FOR the eight years that I was there, we avoided external interference and any time we wanted to do election, we never created room for external interference. That was why we were effective and we were able to attack the government of the day. But unfortunately now, they have taken the campaign to the corridors of those who are not supposed to meddle in CAN affairs, and when you begin to campaign in that manner it is no longer Godly. Why should there be agitation in the house of God? Someone is saying, ‘Oh, it is my turn to rule,’ and the other person is also saying it is my turn, when we are supposed to be one. That is why they are no longer effective. They’ve destroyed the system by allowing sentiment to be the order of the day — ‘if I like his face, let’s vote for him, but if I don’t like his face, we scatter the process.’ In God’s House, we should allow the Holy Spirit to guide us. We are not politicians, but they have polarised Christian Association of Nigeria because of money.

They want to be good in the eyes of the president and they need to come back to the grassroots, as we were doing before, to sit down, talk things over and then decide who can do the job and give the desired result.

During our period, we had groups and it was from among these that people were nominated. During election, you were expected to compete with others. But each group must state why they’ve chosen so and so person. Again, any time we were going for meetings, you spent your own money, as nobody sponsored you and you wouldn’t go to government to source money. We spoke with one voice and if there was problem in Kaduna, it was brought to the centre, where we put our heads together and spoke on behalf of Kaduna.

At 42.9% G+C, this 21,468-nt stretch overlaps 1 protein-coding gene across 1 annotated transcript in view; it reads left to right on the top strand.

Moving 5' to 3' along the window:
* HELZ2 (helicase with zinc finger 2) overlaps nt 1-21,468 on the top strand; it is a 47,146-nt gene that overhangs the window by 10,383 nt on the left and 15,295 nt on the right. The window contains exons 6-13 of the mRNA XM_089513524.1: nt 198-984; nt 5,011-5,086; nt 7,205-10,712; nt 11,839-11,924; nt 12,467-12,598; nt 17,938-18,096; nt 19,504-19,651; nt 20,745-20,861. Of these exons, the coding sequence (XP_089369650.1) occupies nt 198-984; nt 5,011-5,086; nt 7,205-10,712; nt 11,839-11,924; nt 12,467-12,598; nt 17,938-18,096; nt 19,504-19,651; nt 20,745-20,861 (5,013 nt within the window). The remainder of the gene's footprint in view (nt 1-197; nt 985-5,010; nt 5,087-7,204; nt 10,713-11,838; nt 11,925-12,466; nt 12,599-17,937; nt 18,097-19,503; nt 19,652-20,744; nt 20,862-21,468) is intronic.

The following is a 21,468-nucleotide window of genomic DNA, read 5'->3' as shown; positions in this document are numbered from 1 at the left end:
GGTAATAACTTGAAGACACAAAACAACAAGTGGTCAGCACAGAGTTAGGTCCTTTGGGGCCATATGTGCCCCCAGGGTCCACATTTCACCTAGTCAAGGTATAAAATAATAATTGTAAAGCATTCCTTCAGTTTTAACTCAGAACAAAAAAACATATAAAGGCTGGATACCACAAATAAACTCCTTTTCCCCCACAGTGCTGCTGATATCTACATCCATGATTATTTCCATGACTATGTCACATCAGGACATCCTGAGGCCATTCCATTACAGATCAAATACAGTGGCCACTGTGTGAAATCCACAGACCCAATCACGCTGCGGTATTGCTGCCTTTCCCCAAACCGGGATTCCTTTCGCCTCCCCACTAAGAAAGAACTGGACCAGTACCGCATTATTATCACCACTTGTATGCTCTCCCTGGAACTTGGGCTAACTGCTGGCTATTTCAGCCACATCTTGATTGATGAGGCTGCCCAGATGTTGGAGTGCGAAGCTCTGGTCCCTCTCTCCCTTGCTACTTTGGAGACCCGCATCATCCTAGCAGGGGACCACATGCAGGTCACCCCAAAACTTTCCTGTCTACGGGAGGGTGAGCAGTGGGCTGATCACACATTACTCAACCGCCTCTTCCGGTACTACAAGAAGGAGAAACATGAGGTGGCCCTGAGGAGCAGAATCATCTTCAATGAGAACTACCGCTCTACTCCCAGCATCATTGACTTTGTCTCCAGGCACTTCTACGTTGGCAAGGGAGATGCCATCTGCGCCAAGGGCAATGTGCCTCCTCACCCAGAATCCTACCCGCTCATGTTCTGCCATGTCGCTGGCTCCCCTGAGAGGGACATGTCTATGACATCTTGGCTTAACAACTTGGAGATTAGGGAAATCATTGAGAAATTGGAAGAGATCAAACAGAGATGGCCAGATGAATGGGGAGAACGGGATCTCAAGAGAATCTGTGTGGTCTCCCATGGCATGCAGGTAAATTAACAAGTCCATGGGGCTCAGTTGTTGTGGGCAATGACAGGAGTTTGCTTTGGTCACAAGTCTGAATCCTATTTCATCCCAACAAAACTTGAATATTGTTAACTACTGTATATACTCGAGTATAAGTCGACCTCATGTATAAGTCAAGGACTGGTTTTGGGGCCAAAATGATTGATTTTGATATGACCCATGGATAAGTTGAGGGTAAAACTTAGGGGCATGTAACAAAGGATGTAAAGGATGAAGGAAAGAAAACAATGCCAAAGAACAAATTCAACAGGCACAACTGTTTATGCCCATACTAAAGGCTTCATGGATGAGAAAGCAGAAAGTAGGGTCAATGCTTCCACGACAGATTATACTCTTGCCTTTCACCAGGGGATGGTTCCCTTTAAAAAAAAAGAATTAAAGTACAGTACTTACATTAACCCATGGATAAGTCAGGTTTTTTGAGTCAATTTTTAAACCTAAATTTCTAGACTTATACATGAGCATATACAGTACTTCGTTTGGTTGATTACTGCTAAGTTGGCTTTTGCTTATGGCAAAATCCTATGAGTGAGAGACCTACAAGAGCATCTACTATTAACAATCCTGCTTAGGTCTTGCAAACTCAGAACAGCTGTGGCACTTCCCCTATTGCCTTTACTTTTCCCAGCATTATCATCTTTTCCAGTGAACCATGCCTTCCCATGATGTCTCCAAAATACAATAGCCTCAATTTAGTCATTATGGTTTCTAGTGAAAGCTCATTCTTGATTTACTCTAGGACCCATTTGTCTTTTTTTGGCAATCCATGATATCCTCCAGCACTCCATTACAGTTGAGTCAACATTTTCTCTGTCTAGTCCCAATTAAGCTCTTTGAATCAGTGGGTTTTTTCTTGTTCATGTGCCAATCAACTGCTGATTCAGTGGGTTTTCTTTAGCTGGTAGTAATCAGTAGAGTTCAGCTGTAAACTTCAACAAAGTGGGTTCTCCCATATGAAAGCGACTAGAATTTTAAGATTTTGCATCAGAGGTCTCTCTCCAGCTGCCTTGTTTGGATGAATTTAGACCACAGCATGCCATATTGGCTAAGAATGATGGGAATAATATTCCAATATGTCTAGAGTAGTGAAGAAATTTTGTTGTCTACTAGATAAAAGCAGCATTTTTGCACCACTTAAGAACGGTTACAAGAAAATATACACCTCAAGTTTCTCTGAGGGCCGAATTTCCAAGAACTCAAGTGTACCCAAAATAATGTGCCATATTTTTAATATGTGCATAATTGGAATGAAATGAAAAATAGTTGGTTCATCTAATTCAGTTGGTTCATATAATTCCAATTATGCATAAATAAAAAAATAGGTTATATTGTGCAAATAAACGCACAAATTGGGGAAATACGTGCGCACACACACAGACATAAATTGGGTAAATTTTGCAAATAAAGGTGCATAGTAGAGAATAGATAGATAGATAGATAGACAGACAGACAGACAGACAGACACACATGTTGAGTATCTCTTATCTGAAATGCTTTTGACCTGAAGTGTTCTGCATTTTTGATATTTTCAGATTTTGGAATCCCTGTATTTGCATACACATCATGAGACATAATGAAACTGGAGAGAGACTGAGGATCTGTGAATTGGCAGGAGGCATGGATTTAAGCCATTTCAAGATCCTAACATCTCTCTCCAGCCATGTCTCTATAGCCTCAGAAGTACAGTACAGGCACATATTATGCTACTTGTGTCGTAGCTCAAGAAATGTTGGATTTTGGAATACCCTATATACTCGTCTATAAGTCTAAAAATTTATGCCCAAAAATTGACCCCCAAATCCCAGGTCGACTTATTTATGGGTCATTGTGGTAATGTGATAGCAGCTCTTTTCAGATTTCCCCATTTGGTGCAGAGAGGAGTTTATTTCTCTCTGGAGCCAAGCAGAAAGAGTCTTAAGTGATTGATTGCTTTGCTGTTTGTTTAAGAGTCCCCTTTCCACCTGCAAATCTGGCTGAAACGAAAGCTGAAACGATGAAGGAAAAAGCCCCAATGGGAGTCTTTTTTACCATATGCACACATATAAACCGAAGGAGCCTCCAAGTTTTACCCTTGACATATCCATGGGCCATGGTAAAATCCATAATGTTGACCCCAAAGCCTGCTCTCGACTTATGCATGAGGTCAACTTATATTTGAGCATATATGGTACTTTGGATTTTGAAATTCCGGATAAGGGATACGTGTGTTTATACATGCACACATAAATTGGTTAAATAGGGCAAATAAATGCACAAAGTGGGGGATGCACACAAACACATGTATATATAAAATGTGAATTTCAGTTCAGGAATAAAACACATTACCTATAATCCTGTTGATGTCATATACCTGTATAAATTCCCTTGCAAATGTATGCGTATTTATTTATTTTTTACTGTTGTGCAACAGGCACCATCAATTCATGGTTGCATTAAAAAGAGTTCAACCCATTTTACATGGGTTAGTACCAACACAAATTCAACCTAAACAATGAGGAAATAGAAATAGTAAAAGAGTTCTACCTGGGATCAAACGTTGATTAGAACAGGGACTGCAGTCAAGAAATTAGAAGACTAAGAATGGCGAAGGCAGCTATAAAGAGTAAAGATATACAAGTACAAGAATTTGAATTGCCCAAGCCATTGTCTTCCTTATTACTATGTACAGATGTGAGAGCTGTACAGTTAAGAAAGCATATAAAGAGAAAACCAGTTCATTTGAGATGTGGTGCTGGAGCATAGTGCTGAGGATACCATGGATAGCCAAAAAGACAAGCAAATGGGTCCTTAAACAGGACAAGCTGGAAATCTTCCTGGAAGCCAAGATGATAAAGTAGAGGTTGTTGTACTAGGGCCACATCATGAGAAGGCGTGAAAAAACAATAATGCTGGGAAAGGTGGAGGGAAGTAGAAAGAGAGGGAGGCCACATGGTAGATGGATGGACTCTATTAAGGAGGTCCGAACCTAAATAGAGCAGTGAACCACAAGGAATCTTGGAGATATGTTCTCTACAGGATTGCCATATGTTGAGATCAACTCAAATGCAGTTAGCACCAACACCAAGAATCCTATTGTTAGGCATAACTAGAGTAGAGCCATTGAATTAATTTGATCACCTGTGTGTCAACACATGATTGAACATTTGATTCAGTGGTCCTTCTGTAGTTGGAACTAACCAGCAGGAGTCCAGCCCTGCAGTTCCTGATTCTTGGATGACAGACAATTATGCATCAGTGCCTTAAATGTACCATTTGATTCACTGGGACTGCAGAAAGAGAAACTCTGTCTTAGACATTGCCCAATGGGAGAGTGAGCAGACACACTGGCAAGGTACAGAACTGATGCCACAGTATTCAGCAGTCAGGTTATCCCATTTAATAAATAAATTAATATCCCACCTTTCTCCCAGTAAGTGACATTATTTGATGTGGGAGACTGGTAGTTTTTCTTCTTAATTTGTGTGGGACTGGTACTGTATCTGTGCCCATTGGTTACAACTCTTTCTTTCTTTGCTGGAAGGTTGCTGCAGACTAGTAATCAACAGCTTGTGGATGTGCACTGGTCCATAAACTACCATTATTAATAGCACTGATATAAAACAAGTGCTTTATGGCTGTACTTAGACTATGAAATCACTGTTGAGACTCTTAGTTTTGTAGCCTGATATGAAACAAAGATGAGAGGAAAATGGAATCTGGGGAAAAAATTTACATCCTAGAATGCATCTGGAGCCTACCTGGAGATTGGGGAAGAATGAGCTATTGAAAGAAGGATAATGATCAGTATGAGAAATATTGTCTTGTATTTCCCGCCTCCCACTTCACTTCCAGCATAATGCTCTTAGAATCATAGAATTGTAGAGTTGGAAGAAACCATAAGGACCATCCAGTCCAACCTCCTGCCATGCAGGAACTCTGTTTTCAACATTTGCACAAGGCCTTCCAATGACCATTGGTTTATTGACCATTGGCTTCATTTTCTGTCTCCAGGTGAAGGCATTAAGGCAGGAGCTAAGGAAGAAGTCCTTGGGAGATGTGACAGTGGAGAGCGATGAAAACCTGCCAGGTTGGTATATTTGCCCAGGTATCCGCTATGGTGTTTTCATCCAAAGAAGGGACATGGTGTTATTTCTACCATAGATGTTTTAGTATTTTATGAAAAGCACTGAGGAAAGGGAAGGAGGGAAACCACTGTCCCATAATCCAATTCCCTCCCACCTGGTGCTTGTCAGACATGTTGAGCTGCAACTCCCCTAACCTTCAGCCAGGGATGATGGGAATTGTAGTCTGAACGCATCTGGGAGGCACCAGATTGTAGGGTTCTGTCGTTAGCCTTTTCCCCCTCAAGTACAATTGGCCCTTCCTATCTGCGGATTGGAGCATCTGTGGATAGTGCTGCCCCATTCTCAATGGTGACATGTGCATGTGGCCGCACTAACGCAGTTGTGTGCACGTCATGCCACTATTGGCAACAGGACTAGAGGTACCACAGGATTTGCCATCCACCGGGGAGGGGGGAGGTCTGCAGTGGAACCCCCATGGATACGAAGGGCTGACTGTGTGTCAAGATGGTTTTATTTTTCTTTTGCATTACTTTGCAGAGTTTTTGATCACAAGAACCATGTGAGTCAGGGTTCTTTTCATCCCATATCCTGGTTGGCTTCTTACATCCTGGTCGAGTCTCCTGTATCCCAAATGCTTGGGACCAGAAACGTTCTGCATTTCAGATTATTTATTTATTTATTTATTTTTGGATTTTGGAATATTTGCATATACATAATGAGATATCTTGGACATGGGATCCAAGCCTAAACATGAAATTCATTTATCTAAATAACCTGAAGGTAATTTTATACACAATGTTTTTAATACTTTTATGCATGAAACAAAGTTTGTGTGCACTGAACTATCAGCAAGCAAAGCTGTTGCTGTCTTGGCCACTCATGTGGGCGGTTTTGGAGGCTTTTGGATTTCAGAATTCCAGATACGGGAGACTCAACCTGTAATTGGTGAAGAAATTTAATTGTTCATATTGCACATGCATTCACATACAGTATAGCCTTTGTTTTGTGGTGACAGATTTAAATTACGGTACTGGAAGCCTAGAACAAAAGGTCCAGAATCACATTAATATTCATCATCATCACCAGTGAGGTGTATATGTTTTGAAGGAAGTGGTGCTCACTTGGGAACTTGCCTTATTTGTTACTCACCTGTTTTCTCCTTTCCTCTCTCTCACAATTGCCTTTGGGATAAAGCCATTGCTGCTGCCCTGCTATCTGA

But now, everywhere you turn, it is CAN this and CAN that. There is no unity or love any more. So, how can you pursue CAN’s agenda to a logical conclusion with such a posture? Then, every decision must emanate from the centre. But now, everybody wants to be there. I have seen different kinds of names and personalities canvassing for votes.

In God’s House, there is no Jew and no Gentile. We are one before God and that is the example I want them to follow. And remember that if government sponsors someone, who eventually becomes CAN president, it is government bidding you must do, as whoever sponsored you would dictate what you are going to do as CAN president, which means the Association is doomed.

Back then, we were not looking at faces, rather each bloc nominated someone and we didn’t ask where he came from. You didn’t force yourselves to be represented. There is something wrong now. They’ve sold themselves to the government right from the time we left. The only way they can prove to Nigerians that they are not partisan is by going to their various blocs to nominate one person each. And on the election day, whoever emerges as the president takes the mantle of leadership. If they can do this, a credible candidate is sure to emerge.